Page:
Good Friday was grim. The rain was pelting down. The garden had the air of misery. No one in sight. Totally deserted.
People were either sheltered in their homes or had left the great metropolis to spend Easter in the country.
The occasional dog walker could be seen from time to time, but also looked fed-up and couldn’t wait to get back home and try to make the most of an uneventful day where an enforced holiday is hoisted upon us – whether we like it or not.
Religious people go to church on this day when Jesus of Nazareth was led to the cross and crucified over two thousand years ago for the redemption of our sins. Two days later, the faithful mark his resurrection from the dead to signal the birth of Christianity.
Doubters feel a sense of despair, for they too would like to believe in the Bible and look forward to an afterlife where they encounter an eternal serenity, bereft of the cruelties that our world heaps upon us, but can’t make sense of it all.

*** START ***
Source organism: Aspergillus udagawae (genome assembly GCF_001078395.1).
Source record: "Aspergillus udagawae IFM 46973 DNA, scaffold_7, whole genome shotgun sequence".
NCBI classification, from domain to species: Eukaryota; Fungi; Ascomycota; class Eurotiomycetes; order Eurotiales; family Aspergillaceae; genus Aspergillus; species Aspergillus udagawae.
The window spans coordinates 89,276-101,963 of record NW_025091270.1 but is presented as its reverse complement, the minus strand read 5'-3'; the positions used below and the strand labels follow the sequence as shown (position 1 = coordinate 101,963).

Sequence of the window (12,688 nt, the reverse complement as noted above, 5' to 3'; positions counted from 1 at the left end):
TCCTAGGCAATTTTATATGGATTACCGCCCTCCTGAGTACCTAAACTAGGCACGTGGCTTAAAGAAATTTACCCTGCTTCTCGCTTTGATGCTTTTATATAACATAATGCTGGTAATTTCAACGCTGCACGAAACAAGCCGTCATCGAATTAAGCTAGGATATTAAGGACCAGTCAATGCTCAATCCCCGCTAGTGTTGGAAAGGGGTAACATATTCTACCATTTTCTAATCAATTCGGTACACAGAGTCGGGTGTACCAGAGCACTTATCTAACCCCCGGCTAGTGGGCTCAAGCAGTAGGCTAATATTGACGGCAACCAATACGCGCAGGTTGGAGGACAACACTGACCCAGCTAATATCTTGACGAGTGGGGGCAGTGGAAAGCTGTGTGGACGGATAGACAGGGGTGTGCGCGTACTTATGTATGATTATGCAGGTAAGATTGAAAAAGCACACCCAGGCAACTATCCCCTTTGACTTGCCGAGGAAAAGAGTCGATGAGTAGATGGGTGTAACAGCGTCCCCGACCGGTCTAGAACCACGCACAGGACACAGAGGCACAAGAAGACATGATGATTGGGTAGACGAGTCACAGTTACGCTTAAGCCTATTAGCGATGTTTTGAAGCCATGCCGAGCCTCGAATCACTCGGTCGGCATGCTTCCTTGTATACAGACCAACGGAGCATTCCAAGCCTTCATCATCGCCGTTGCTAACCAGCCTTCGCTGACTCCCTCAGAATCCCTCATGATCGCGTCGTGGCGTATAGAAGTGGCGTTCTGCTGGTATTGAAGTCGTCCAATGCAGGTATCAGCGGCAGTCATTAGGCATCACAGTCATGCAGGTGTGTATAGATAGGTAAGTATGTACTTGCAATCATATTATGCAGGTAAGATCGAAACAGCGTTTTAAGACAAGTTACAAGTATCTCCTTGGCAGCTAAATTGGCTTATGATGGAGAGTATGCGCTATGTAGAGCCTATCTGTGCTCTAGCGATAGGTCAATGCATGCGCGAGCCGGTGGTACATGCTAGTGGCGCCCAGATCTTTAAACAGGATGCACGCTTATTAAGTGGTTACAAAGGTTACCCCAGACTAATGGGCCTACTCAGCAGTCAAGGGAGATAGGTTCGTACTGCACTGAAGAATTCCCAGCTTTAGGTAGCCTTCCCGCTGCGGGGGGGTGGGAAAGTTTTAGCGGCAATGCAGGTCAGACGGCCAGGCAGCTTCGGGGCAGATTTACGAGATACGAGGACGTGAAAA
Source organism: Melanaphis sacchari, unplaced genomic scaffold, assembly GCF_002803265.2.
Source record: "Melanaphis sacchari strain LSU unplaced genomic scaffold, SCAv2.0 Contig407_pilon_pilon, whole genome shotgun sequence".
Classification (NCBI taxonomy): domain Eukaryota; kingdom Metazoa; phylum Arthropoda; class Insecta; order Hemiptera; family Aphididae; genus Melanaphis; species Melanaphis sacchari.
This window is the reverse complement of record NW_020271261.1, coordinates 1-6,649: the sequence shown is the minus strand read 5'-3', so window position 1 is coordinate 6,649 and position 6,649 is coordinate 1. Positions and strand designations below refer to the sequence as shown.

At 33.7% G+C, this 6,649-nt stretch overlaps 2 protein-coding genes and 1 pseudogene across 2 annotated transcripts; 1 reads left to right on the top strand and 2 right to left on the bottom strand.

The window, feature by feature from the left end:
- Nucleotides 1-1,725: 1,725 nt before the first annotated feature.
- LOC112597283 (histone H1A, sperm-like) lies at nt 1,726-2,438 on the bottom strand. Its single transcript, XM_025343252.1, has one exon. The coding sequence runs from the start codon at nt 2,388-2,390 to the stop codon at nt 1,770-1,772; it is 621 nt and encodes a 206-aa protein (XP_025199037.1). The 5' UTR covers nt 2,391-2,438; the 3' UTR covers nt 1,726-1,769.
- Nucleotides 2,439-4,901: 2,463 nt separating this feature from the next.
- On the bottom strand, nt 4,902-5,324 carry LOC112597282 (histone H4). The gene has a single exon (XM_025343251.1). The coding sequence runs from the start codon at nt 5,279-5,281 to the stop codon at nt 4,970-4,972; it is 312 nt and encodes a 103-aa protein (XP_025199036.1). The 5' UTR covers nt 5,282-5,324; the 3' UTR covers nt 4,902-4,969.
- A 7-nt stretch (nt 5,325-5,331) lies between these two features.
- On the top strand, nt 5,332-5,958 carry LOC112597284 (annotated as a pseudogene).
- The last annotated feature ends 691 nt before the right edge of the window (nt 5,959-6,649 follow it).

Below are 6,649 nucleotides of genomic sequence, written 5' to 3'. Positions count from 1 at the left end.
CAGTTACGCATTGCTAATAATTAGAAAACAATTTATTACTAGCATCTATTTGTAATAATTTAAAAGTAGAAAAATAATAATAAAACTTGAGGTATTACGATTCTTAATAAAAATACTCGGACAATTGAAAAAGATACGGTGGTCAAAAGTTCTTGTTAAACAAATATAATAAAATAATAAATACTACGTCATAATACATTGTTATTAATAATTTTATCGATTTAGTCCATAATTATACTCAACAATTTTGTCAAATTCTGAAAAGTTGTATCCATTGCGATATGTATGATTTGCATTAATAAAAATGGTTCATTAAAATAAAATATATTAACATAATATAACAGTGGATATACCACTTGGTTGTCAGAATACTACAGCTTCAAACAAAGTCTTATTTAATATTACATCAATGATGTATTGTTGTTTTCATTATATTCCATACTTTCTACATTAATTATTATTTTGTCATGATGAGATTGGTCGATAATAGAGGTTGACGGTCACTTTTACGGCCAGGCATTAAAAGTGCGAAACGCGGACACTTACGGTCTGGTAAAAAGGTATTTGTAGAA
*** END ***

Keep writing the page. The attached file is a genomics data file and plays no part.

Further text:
They suffer a great deal in the process, envious of those who find the grace to shake off the complexities that hamper the dis-enlightened from being converted to a Christian dogma; one that, scientifically, is at odds with reality as we understand it, and therefore cannot be verified.
Brought up as a Roman Catholic and being taught by monks from an early age in the Holy Land, I too have sometimes my doubts, which I fight constantly in order to give more meaning to my terrestrial life.
But, having said that, I’m resigned, as most people are, to the inevitability of death and the consequence of a ‘beyond’.
For surprise has always been an element which, irrespective of what it brings in its wake, has given me that strange lift-up that curiosity engenders. For this I’m grateful, and content to embrace the enigma of creation.